"Here the victim based her in-court identification testimony upon her observation of the appellant for some five to ten minutes during the robbery. Her identification of the appellant had an independent basis other than the viewing of a newspaper photograph that only looked familiar to her. [Cit.] In our opinion, her identification testimony was reliable and admissible." McClesky v. State, 245 Ga. 108 (2)
, 110-11 (263 SE2d 146
"Appellant argues that the witness' viewing him in the jury box as he awaited trial impermissibly tainted the witness' in-court identification of the appellant. We disagree. There is no evidence that the police or prosecutor conducted an identification procedure by placing the defendant and others in the jury box. The chance viewing of a defendant in the company of several other prisoners by a witness immediately prior to trial is not unduly suggestive. McClesky v. State, 245 Ga. 108 (2)
[, supra]; Robinson v. State, 164 Ga. App. 379 (3) (296 SE2d 225)
." Daniels v. State, 252 Ga. 30 (1)
, 31 (310 SE2d 904
). Compare, Duck v. State, 250 Ga. 592 (3) (300 SE2d 121)
From the foregoing authorities we conclude that the chance viewing of defendant by the victim at the preliminary hearing, which had no prosecutorial or police involvement, was not impermissibly suggestive, and that her identification of him then and at trial was reliable based upon her observation of defendant for several minutes during and preceding the commission of the robbery.
Accordingly, there is no merit in this enumeration.
4. The general grounds are asserted.
The State's evidence showed that a convenience store clerk was robbed of the store's money by a man armed with a knife and that the robber left in a pickup truck identified as belonging to defendant. The victim identified defendant as the robber. Defendant presented evidence of alibi and stated that his pickup had been taken by someone without his knowledge prior to the robbery.
This evidence presented a credibility of witnesses issue which was resolved adversely to defendant by the jury. "It is the function of the jury, not the appellate court, to determine the credibility of witnesses and weigh any conflicts in the evidence. The appellate court views the evidence in a light most favorable to the jury's verdict after it has been rendered. [Cits.]" Laws v. State, 153 Ga. App. 166 (1) (264 SE2d 700)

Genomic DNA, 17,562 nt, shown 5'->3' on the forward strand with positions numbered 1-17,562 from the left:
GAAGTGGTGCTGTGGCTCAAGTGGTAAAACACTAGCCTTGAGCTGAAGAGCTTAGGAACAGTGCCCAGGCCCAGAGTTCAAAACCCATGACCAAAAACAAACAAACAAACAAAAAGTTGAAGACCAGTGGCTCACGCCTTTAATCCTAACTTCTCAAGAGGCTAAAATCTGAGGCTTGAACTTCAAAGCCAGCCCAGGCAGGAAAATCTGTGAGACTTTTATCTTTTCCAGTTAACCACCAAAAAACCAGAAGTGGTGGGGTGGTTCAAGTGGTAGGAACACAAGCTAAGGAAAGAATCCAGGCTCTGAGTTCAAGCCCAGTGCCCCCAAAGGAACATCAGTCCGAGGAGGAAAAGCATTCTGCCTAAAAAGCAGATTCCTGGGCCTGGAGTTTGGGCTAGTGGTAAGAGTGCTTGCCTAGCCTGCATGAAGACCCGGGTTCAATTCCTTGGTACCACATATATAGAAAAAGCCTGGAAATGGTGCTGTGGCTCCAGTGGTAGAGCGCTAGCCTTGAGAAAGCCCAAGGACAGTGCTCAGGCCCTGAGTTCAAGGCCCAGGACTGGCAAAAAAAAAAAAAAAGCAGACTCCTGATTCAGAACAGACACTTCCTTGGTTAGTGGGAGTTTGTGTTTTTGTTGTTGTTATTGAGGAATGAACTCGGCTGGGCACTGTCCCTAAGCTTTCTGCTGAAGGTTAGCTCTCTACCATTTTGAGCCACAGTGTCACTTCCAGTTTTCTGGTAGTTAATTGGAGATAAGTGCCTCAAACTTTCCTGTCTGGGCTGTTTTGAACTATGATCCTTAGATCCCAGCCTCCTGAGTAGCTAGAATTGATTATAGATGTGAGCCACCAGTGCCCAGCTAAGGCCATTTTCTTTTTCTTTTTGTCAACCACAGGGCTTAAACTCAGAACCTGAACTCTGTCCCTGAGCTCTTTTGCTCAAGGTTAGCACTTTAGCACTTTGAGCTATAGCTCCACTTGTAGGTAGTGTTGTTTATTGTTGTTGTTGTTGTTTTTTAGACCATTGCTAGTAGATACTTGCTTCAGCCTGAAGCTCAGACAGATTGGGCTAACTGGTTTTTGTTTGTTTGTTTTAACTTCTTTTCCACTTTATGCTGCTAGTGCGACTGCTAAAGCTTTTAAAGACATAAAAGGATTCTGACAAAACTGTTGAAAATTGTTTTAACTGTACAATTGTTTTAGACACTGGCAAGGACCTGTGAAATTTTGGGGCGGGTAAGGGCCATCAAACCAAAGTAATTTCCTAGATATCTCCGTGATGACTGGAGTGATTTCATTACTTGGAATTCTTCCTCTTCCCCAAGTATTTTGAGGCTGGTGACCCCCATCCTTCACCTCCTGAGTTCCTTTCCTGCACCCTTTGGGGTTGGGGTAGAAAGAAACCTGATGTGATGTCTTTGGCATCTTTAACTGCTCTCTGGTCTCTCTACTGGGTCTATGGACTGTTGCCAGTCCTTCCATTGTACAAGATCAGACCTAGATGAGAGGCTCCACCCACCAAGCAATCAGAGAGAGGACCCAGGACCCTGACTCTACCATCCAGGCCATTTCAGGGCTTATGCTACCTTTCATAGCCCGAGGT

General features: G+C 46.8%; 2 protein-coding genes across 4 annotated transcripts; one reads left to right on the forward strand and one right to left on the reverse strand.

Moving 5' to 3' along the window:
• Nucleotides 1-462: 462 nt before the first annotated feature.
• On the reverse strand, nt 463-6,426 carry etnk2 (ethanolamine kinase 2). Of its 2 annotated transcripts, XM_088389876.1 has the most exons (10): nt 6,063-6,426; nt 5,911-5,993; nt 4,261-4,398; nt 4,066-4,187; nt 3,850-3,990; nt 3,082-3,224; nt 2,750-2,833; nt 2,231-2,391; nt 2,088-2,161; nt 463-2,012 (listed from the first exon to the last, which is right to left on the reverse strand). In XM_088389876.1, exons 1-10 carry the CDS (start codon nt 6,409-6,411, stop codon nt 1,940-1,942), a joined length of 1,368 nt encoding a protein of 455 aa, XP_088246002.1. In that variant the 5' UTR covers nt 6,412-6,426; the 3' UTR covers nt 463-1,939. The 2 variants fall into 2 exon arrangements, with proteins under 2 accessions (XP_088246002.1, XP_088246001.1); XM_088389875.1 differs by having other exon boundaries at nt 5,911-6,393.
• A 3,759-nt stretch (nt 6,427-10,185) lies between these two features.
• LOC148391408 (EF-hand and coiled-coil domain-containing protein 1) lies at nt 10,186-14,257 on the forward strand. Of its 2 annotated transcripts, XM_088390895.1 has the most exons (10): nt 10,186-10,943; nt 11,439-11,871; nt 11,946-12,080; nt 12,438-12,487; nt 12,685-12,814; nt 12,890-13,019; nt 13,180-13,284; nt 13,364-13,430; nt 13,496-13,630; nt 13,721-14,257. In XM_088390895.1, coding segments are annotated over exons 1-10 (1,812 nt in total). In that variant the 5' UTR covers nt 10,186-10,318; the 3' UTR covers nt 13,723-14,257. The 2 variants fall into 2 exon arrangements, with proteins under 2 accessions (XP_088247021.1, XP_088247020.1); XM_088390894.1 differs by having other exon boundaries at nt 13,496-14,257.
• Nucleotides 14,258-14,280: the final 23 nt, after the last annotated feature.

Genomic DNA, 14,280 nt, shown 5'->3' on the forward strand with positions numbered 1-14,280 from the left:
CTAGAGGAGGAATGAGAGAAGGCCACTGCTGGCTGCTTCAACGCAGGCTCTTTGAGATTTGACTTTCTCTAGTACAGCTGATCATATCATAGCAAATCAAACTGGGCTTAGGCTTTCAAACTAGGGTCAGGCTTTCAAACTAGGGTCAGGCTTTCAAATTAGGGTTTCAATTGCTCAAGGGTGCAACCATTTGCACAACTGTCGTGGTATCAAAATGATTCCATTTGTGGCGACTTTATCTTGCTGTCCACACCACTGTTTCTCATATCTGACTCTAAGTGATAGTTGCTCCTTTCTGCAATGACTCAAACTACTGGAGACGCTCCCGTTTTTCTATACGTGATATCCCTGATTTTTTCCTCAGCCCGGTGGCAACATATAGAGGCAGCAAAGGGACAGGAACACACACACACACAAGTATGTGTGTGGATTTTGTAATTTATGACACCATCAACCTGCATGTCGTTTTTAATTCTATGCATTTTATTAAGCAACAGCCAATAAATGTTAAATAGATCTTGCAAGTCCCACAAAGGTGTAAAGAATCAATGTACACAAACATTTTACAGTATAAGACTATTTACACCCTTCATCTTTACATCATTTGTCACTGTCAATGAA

The evidence was sufficient to authorize any rational jury to find defendant guilty beyond a reasonable doubt. Jackson v. Virginia, 443 U. S. 307 (99 SC 2781, 61 LE2d 560).
5. The fourth enumeration has no merit as the defendant did not request a charge on robbery by intimidation, object to its omission, or reserve the right to object later. Jackson v. State, 246 Ga. 459
, 460 (271 SE2d 855
6. Defendant claims newly discovered evidence entitles him to a new trial. It consists of the affidavit of his father that when he examined defendant's pickup after it was returned by the police, he found it difficult to insert the key in the ignition and that there were scratch marks around the driver's door keyhole as if someone had attempted to break into the vehicle. It is argued that this evidence supports defendant's testimony that someone else drove his pickup during the robbery.
Not only does this evidence conflict somewhat with defendant's own trial testimony that he drove the pickup after the robbery, before he was arrested and the vehicle was impounded, in which he made no mention of the things found by his father; but the evidence also does not meet in several respects the test set forth in Hayes v. State, 163 Ga. App. 465 (2) (295 SE2d 159)
. Also, in view of the evidence adduced at trial, it is not likely that the claimed new evidence would result in a different verdict. Therefore, the trial court did not abuse its discretion in denying a motion for new trial on this ground.
7. The sixth enumeration has no merit.
8. In addition to the enumerations of error resolved above, filed by appellate defense counsel, defendant filed five enumerations pro se, several of which duplicate those of his counsel. The remaining enumerations are nonmeritorious.
John R. Parks, District Attorney, for appellee.